NYT Chair Dawn Airey said: “I’m pleased to announce that work has begun on the transformation of our National Production House for Young People, which will allow us to double the number of young people we can engage in the building when we reopen in 2021. I’m very grateful to all our supporters for making this possible, especially the Mayor of London’s Good Growth Fund and The Kirby Laing Foundation. I’m also delighted that five new brilliant trustees have joined the NYT Board after being nominated by our Youth Trustees and they are Munroe Bergdorf, Sylvia Darkwa-Ohemeng, Jessica Hung Han Yun, Tobi Kyeremateng and Daniel York Loh.”

The NYT has also received support for the redevelopment from Arts Council England, London Marathon Charitable Trust, the Christina Smith Foundation and City Bridge Trust, the City of London Corporation’s charitable funder.


Now in its ninth year, NYT is proud of to announce our 2020 REP Company as Tiajna Amayo, Francesca Amewudah-Rivers, Will Atiomo, Ishmel Bridgeman, Matilda Cobham, Connor Crawford, Alexandra Hannant, Jack Humphrey,  James-Eden Hutchinson, Tife Kusoro, Jack Matthew,  Nkhanise Phiri, Abby Russell, Will Stewart, Ben Wilson and Adeola Yemitan.

Industry Mentors for the 2020 NYT REP Company are Michelle Terry (Actor & Alumna), Ṣọpẹ Dìrísù (Actor & Alumnus),  Emily Lim (Public Acts Director, National Theatre), Ashley Zhangazha (Actor & Alumnus), Ṣọpẹ Dìrísù  (Actor & alumnus), Regé-Jean Page (Actor & Alumnus), Johnny Capps (TV Exec Producer), Julia Crampsie (Casting Director), John Hollingworth (Actor & Alumnus), Charlotte Sutton (Casting Director, Ruth O’Dowd (Casting Director), Kane Husbands (PappyShow Artistic Director & NYT Alumnus), Jade Anouka (Actor, Writer & NYT alumna), Bryony Jarvis-Taylor (Casting Associate National Theatre & NYT Alumna), Joe Cole (Gangs of London actor & NYT alumnus) and Ray Fearon (Actor).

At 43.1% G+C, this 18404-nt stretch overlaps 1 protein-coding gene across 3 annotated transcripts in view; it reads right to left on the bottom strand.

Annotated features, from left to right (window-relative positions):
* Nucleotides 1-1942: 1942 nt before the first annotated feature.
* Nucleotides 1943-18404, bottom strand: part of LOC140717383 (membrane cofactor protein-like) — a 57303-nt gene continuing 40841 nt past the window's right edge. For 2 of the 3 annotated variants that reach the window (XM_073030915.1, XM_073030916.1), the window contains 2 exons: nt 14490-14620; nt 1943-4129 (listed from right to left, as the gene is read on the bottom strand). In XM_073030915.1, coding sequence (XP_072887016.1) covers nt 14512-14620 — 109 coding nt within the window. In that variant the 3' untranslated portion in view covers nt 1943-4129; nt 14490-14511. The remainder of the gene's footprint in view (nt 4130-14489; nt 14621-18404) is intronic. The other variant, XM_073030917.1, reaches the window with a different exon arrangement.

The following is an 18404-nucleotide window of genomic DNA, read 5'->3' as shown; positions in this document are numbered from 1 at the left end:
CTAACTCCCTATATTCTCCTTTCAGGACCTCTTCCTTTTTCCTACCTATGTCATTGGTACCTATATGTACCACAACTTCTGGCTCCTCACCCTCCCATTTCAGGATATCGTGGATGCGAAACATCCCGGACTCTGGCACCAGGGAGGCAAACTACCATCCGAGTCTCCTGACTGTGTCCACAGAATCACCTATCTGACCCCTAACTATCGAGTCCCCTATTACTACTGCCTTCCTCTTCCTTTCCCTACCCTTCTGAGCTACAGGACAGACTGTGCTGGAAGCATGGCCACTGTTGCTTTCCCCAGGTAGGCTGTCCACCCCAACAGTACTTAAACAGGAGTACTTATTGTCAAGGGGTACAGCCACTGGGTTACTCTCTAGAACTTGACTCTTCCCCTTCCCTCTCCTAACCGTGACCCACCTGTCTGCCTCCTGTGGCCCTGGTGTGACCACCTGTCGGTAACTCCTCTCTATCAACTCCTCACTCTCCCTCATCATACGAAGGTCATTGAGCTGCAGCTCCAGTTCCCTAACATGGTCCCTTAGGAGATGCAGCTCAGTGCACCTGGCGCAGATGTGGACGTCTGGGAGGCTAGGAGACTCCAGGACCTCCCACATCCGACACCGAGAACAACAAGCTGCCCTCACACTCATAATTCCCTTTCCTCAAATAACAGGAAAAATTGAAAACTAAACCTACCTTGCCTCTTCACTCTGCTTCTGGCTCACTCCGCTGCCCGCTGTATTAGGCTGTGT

The recipient of the 2020 Bryan Forbes Bursary for Young Directors is Masha Kevinovna. Masha is a Russian born director/ writer from West London and Artistic Director of OPIA Collective. She is part of Soho Writers Lab, National Youth Theatre and previously a Young Agitator at Royal Court, Young Associate at Gate Theatre.

The REP is a free alternative to formal training and graduates include Ṣọpẹ Dìrísù (Gangs of London), Lauren Lyle (Outlander), Chinenye Ezeudu (Sex Education), Seraphina Beh (Top Boy) Shiv Jalota (Eastenders) and Ellise Chappell (Poldark.)